Du Kang – About China’s oldest liquor


At sunset I sit in front of my door, a glass in my hand, and I feel like a god” is a Chinese saying depicting the love of Chinese people to enjoy to glass of Báijiǔ alone under the blossoming trees in the moonlight. [Chinese liquor or Báijiǔ (also known as Shāojiǔ) refers to a group of grain-based spirits similar to Korn and Vodka. The term “Báijiǔ” though is not used consistently in the Chinese-speaking world, and is sometimes referring to white wine which makes the interpretation difficult. Báijiǔ is the most drunk spirit in the world. in 2016 more than 10,000 Chinese distilleries produce annually about 13 billion liters Báijiǔ of which most of which was consumed in China itself.]

Following Chinese tradition, the history about the first Báijiǔ maker in the world is best told with its legend:

The story about Du Kang is among the most famous stories, and as many old legends there are different versions about the inventor of Báijiǔ that lived about 3000 years ago. Du Kang was an official of the Zhou Dynasty (1046-256 BC). He liked to drink and after retiring, he returned to his home town. Du Kang improved the sorghum Báijiǔ brewing methods, and he is often named as the liquor originator by the Chinese. His liquor was became a very popular product.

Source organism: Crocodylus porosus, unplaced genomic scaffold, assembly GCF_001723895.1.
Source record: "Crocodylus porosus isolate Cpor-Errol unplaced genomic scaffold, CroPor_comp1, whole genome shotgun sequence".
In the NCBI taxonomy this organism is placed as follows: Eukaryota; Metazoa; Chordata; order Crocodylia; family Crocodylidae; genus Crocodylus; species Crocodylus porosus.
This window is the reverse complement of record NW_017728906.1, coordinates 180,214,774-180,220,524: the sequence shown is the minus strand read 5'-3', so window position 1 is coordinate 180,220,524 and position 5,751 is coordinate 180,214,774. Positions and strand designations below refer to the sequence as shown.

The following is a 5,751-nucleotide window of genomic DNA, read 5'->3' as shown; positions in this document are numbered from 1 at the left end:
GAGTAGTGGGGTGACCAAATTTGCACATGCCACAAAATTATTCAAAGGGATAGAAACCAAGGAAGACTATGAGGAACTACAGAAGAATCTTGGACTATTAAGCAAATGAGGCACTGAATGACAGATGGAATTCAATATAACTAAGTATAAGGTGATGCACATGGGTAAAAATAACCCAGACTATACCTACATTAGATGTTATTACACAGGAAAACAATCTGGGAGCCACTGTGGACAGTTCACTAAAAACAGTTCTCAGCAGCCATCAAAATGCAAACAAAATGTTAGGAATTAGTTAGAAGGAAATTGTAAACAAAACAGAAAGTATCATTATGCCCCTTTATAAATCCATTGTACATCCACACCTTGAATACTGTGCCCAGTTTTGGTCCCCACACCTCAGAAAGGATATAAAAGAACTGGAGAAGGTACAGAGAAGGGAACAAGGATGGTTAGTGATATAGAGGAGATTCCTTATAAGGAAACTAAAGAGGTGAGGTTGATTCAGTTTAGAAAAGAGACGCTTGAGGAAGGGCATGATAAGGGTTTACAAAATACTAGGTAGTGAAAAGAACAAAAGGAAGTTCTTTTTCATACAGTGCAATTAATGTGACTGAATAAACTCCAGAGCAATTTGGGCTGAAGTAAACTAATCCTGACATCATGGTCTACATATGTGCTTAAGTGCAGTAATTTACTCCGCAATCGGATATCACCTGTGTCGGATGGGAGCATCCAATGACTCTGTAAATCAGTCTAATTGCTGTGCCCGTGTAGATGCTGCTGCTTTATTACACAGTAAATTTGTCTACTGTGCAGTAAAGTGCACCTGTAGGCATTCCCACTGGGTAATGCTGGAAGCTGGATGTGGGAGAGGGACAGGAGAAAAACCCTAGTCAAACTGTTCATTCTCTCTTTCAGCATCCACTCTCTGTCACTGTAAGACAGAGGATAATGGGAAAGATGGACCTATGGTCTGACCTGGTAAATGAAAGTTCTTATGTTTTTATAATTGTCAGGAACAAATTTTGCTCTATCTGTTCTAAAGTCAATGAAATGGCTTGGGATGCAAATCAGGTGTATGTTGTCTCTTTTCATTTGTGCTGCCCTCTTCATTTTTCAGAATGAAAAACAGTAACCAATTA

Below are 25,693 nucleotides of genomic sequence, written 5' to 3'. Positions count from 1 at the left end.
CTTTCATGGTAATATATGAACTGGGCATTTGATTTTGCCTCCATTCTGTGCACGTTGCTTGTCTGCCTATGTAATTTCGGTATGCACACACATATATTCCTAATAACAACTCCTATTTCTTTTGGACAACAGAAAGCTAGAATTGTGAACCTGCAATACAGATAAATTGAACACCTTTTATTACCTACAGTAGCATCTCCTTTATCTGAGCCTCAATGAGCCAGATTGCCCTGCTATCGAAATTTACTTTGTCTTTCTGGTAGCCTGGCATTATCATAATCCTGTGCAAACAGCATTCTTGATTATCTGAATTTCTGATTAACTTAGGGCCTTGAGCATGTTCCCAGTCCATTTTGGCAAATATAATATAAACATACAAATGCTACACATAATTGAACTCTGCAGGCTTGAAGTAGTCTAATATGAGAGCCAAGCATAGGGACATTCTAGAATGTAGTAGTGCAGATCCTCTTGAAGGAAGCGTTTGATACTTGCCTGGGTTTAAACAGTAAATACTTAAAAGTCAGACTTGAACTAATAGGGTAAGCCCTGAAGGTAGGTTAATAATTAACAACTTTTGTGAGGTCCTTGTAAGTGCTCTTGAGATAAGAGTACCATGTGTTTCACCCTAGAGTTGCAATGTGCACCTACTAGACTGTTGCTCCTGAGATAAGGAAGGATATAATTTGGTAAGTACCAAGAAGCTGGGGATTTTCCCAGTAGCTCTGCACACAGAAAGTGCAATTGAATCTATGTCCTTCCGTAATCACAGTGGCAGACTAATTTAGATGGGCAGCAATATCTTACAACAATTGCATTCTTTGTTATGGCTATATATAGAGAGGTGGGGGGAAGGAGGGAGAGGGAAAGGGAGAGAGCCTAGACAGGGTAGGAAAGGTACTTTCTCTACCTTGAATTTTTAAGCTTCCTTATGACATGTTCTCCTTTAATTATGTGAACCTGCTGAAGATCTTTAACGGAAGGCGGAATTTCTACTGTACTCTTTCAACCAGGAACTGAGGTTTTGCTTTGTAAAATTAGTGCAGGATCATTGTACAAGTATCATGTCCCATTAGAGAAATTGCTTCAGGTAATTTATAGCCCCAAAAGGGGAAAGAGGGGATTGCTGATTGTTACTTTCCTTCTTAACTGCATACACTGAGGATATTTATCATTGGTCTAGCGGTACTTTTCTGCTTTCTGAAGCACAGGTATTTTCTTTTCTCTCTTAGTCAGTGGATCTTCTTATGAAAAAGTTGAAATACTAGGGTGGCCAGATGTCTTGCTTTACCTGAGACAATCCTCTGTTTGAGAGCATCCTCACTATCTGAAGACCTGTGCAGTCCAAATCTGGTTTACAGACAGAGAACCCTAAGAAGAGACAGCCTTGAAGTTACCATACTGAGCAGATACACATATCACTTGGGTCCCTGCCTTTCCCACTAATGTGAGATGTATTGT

The legend goes that one day Du Kang was visited by a man who was known to be able to drink a lot without getting drunk. He praised the Du Kang’s Báijiǔ and drank large quantities of it. Du Kang though refused payment and said: “You can’t judge the quality of my liquor for three years, so I want you to pay after that.” According to legend the man went home and fell into a very deep sleep for several days and nights. His family thought he died of drinking and buried him. Three years later, Du Kang went to to receive his payment for his Báijiǔ as agreed. The family wanted to arrest him for giving their family member too much to drink. With a smile, Du Kang asked the family to open the tomb, which they did. When the coffin was opened, the drinker sat up and exclaimed, “A great liquor! A really great liquor!” From then on, Du Kang’s Báijiǔ became even more popular and known far and wide.

During the Han Dynasty, (155AD-220AD) the great warlord Cao Cao would be famously quoted singing, “What can cure my melancholy?  Du Kang of course!”.  Today, this quote is often at display in many Chinese bars and restaurant reminding guests of Chinese tradition,  hospitality, and that quality needs time.